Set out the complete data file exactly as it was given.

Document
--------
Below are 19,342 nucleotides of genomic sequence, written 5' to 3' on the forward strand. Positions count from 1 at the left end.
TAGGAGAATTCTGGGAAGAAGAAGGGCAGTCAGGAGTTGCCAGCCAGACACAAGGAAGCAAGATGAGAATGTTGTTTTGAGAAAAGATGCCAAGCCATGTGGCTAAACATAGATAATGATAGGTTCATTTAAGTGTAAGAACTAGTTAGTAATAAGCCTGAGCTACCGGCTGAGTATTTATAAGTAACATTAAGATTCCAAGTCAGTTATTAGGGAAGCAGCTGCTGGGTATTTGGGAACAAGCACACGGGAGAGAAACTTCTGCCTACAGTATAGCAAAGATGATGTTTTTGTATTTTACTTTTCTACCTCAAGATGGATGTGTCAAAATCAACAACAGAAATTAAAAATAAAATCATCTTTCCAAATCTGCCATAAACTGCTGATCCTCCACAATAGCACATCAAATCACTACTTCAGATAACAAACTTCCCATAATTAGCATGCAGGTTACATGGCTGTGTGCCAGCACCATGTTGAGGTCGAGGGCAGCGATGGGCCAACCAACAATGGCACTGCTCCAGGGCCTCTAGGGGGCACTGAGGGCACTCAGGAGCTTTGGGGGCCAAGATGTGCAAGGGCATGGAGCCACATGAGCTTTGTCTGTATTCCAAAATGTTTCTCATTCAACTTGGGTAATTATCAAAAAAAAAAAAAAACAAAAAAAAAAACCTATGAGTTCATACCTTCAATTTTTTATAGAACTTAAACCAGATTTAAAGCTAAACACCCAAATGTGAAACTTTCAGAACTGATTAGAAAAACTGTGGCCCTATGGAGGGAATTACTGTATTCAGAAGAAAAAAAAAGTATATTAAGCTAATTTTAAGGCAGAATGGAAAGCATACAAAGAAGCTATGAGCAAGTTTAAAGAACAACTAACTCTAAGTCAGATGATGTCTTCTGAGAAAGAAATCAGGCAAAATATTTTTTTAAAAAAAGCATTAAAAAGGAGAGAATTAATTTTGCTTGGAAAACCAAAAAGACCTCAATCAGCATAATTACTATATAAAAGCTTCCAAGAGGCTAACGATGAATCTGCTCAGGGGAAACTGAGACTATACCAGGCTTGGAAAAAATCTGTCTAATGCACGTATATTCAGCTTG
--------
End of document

Below are 19,342 nucleotides of genomic sequence, written 5' to 3' on the forward strand. Positions count from 1 at the left end.
TAGGAGAATTCTGGGAAGAAGAAGGGCAGTCAGGAGTTGCCAGCCAGACACAAGGAAGCAAGATGAGAATGTTGTTTTGAGAAAAGATGCCAAGCCATGTGGCTAAACATAGATAATGATAGGTTCATTTAAGTGTAAGAACTAGTTAGTAATAAGCCTGAGCTACCGGCTGAGTATTTATAAGTAACATTAAGATTCCAAGTCAGTTATTAGGGAAGCAGCTGCTGGGTATTTGGGAACAAGCACACGGGAGAGAAACTTCTGCCTACAGTATAGCAAAGATGATGTTTTTGTATTTTACTTTTCTACCTCAAGATGGATGTGTCAAAATCAACAACAGAAATTAAAAATAAAATCATCTTTCCAAATCTGCCATAAACTGCTGATCCTCCACAATAGCACATCAAATCACTACTTCAGATAACAAACTTCCCATAATTAGCATGCAGGTTACATGGCTGTGTGCCAGCACCATGTTGAGGTCGAGGGCAGCGATGGGCCAACCAACAATGGCACTGCTCCAGGGCCTCTAGGGGGCACTGAGGGCACTCAGGAGCTTTGGGGGCCAAGATGTGCAAGGGCATGGAGCCACATGAGCTTTGTCTGTATTCCAAAATGTTTCTCATTCAACTTGGGTAATTATCAAAAAAAAAAAAAAACAAAAAAAAAAACCTATGAGTTCATACCTTCAATTTTTTATAGAACTTAAACCAGATTTAAAGCTAAACACCCAAATGTGAAACTTTCAGAACTGATTAGAAAAACTGTGGCCCTATGGAGGGAATTACTGTATTCAGAAGAAAAAAAAAGTATATTAAGCTAATTTTAAGGCAGAATGGAAAGCATACAAAGAAGCTATGAGCAAGTTTAAAGAACAACTAACTCTAAGTCAGATGATGTCTTCTGAGAAAGAAATCAGGCAAAATATTTTTTTAAAAAAAGCATTAAAAAGGAGAGAATTAATTTTGCTTGGAAAACCAAAAAGACCTCAATCAGCATAATTACTATATAAAAGCTTCCAAGAGGCTAACGATGAATCTGCTCAGGGGAAACTGAGACTATACCAGGCTTGGAAAAAATCTGTCTAATGCACGTATATTCAGCTTG